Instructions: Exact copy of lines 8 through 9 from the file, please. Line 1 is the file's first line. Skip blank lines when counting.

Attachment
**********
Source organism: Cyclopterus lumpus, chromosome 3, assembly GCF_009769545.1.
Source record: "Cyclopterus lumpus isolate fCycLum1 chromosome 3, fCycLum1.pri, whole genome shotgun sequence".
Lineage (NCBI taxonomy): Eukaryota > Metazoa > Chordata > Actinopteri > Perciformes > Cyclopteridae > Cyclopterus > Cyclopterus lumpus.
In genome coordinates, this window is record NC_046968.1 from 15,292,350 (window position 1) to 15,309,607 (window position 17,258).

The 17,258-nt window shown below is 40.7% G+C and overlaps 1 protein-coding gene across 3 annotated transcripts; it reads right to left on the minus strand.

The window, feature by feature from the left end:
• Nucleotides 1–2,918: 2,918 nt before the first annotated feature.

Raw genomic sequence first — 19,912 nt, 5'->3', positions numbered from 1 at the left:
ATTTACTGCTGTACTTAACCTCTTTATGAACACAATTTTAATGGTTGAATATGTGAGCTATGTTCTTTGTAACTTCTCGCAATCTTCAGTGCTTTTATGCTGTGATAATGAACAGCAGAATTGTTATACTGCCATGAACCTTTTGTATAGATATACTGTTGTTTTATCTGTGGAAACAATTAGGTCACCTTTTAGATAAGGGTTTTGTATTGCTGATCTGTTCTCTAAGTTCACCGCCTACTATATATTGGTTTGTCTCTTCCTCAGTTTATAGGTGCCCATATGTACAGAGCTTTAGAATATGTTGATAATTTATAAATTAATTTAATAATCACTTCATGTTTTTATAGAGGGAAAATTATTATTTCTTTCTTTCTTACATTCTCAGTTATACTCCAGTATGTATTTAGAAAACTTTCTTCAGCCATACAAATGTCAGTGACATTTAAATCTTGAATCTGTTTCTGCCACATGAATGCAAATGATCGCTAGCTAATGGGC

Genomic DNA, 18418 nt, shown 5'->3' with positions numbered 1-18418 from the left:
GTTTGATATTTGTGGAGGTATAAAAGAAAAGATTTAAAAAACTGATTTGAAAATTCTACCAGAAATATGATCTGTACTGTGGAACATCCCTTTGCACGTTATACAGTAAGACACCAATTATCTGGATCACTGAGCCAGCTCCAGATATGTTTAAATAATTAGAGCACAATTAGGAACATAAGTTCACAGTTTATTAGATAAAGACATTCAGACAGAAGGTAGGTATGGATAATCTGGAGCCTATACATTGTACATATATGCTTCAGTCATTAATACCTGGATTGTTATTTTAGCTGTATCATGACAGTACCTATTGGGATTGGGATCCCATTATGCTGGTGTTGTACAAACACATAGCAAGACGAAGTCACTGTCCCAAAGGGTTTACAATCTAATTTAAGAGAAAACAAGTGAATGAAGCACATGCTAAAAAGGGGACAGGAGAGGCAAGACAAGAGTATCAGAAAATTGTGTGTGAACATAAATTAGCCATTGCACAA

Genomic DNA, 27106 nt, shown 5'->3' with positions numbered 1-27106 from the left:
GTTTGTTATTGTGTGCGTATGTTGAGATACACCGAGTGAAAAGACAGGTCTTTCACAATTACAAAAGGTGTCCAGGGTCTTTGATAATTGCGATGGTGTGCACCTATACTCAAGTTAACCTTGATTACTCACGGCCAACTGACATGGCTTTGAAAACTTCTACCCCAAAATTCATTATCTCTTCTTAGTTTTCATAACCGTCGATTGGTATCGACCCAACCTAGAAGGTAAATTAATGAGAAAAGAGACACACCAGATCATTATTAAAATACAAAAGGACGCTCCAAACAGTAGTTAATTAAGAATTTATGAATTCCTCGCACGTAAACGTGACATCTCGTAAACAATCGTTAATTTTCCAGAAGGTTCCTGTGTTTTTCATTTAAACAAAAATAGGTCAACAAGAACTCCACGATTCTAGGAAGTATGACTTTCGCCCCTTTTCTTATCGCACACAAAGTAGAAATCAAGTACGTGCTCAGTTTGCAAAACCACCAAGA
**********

Raw genomic sequence first — 19,912 nt, 5'->3', positions numbered from 1 at the left:
ATTTACTGCTGTACTTAACCTCTTTATGAACACAATTTTAATGGTTGAATATGTGAGCTATGTTCTTTGTAACTTCTCGCAATCTTCAGTGCTTTTATGCTGTGATAATGAACAGCAGAATTGTTATACTGCCATGAACCTTTTGTATAGATATACTGTTGTTTTATCTGTGGAAACAATTAGGTCACCTTTTAGATAAGGGTTTTGTATTGCTGATCTGTTCTCTAAGTTCACCGCCTACTATATATTGGTTTGTCTCTTCCTCAGTTTATAGGTGCCCATATGTACAGAGCTTTAGAATATGTTGATAATTTATAAATTAATTTAATAATCACTTCATGTTTTTATAGAGGGAAAATTATTATTTCTTTCTTTCTTACATTCTCAGTTATACTCCAGTATGTATTTAGAAAACTTTCTTCAGCCATACAAATGTCAGTGACATTTAAATCTTGAATCTGTTTCTGCCACATGAATGCAAATGATCGCTAGCTAATGGGC